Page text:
Monday, November 2, 2015

So Much Cooking, by Naomi Kritzer

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During a flu epidemic, the narrator uses her cooking blog to tell the world about how she and her family make do on short rations. (8,196 words; Time: 27m)

Rating: ★★★★★, Award-Worthy

"," by , appeared in Clarkesworld issue 110, published on .

Mini-Review (click to view--possible spoilers)

Pros: This is the story of how Natalie became a hero. At the start, she's an ordinary housewife with a food blog. The story introduces the severity of the epidemic bit by bit through Natalie's down-played comments, and this serves to make it feel more real and sinister.

So from the very first paragraph we realize that things will get bad and she'll be tested repeatedly.

The easiest tests are the cooking ones. She expertly finds ways to substitute ingredients and keep cooking. She bravely keeps posting the recipes for her readers.

A harder test is what to do with abandoned children. They have limited space and food, and there's a risk of infection, so taking anyone else in is above and beyond the call of duty. "I just didn't ask that many questions when I heard 'twelve' and 'no heat.'" This lady is made of the finest stuff.

From the moment we learn about the rabbits, we suspect they'll be eating one. And maybe even eating the rat. She and her husband have qualms about killing the animals, but when it come down to saving her husband's life, she does what she has to do, with no regrets.

We learn a lot about the narrator's character by the end of the story. When she kills and skins the rabbit to save her husband's life, we have to admire her. It speaks volumes that she sets another snare in the back. She has become another person. Stronger, more capable, able to do what must be done.

And yet she's still the same, sweet, lady we met at the start. She holds a little party (celebrating an act of kindness) and pays special attention to making it fun for the kids. We almost don't notice just how many people she has saved, because she makes so little of it.

When she says, "Tying ribbons around the handles, I knew: this will all come to an end. We'll survive this, and everyone will go home," we believe her. Her transformation is complete, and the story comes to a natural end.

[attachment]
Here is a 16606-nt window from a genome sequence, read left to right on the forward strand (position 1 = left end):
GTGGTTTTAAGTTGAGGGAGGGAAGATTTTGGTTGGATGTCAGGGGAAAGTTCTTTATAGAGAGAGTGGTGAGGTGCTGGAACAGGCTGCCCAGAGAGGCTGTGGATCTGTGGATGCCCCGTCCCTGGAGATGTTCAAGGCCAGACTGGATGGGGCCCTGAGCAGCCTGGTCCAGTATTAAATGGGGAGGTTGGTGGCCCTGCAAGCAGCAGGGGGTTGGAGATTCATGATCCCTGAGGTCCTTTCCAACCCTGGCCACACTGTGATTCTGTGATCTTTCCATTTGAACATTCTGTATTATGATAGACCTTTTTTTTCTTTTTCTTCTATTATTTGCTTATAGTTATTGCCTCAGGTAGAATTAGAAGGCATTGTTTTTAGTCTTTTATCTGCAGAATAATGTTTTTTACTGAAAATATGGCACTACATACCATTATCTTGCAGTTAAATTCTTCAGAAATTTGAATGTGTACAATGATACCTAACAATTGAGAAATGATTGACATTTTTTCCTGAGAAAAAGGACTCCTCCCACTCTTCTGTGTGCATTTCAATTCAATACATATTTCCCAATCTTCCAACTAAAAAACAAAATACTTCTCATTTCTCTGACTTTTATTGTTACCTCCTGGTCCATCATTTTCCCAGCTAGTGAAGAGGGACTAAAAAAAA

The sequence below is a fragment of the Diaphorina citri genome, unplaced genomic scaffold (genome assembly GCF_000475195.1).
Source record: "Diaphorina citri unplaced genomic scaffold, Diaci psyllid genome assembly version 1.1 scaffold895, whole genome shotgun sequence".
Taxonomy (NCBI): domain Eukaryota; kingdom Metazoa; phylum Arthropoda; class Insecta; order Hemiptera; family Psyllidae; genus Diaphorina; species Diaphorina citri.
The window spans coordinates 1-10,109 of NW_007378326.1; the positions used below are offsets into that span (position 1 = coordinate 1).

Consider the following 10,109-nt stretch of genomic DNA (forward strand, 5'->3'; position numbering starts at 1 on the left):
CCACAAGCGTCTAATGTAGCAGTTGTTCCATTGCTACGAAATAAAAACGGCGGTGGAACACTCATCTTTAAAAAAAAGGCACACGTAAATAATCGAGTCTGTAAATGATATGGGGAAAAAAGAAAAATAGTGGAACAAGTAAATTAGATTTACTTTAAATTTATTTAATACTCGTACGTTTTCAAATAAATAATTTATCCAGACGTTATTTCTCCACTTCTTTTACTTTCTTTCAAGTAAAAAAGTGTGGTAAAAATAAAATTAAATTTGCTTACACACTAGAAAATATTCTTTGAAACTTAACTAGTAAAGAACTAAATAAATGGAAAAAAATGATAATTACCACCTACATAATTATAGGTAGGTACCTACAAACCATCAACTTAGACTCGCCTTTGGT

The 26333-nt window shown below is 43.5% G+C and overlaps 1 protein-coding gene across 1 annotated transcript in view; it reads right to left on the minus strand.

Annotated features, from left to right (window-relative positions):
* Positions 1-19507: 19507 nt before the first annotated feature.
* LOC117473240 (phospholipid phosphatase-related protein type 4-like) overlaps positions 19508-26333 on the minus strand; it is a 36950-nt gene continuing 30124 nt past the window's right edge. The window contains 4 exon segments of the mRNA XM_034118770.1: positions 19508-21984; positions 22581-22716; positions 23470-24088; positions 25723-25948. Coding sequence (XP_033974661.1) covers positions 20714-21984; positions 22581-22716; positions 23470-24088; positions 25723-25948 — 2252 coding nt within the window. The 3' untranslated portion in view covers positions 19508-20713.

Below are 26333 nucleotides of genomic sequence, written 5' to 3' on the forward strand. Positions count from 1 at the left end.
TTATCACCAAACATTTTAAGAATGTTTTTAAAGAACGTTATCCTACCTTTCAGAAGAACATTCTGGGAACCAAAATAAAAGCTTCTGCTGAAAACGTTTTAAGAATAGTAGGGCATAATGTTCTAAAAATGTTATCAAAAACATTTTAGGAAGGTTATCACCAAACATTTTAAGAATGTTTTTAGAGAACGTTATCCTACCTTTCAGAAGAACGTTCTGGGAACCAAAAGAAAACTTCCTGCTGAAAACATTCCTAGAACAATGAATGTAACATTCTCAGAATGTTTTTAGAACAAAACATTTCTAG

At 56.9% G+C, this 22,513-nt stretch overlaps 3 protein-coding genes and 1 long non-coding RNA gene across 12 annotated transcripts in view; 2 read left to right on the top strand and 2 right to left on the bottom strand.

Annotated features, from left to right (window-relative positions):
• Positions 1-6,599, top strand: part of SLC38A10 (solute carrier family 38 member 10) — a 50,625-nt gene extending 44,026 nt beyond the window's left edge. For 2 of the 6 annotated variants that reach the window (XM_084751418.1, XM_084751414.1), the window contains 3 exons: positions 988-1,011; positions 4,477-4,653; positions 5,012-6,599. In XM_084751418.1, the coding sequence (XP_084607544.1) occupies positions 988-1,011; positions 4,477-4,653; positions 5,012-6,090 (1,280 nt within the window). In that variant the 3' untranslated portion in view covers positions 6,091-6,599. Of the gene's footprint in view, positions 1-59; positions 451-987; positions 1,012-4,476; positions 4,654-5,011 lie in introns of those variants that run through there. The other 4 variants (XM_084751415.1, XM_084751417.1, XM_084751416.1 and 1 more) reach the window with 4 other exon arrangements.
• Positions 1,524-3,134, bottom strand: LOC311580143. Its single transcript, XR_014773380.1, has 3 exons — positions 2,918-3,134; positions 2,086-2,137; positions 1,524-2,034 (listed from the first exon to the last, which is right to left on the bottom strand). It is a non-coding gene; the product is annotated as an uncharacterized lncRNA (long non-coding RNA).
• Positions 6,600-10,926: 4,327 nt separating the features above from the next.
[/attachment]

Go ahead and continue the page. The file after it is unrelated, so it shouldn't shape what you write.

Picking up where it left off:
Cons: The only speculative element in the story is a flu that kills 65% of the victims. The story leaves you wanting to know what happened next. And some of the recipes seem to run on a bit long.

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5 comments (may contain spoilers):

  1. I agree with the rating. An epidemic that occurs in the near-future is genre enough for me.

    The recipes and food reflect her situation, so it is emphasis in the story, and it is a food blog.

    She starts off with plenty, but cannot obtain 2 basic items when she first starts running out. Then they gradually run out of some types of food, forcing her to substitute ingredients. We then see her eating the bare basics because that is all that is left, and is forced to hunt for fresh meat as the epidemic keeps going.

    As someone who has had to stock up in the event of an emergency (and had time to think about it) the author made a very good choice in what Natalie could not obtain.

    I am also very keen to try the roast chicken recipe in the story.

    1. I have been wondering when someone would report whether the recipes in the story actually work. :-)

  2. I tried the roast chicken recipe on the 1st page of the story. It is really good and easy to do. The potatoes are delicious. This recipe is a keeper. Very good if you are cooking for people who cannot handle certain spices.

    In case anyone wants to know...

    30 minutes preparation time

    I used 2 teaspoons of dried oregano (you may wish to start with 1 1/2 teaspoons and adjust to taste next time)
    I used 1 teaspoon of salt (I will be using 1 1/2 teaspoons next time)
    1/2 cup of water to roast.
    1 average size garlic bulb (this worked for me)
    1 lemon (this worked for me)

    Also, try to ensure all the potatoes have a piece of chicken on top of it. This helps prevent the potatoes from sticking too much. In my own case, it was only the potatoes on the edges with no chicken on top of them that stuck a bit.

    I cook enough to know that a few of the substitutes that are used in the story should work OK if you had to do it that way for whatever reason.

  3. This story got me thinking about what I could be eating if no supplies came in and I had to manage with what I had in the cupboard for a few weeks until supplies did arrive. It is worth reading from just that perspective alone. I will be adjusting what I keep in my emergency kit as a result of this story.

    Most "SF epidemic" stories concentrate on the health workers or scientists fighting the disease or trying to find the cure. Or finding the source of the illness. Very few look at how an ordinary resident with a family manages.

  4. I agree it's award-worthy. It was such an easy read (I never wondered who any characters were or scratched my head over made-up words) that it would be a fine "gateway" story to recommend to non-SFF readers to lure them into reading SFF. :-)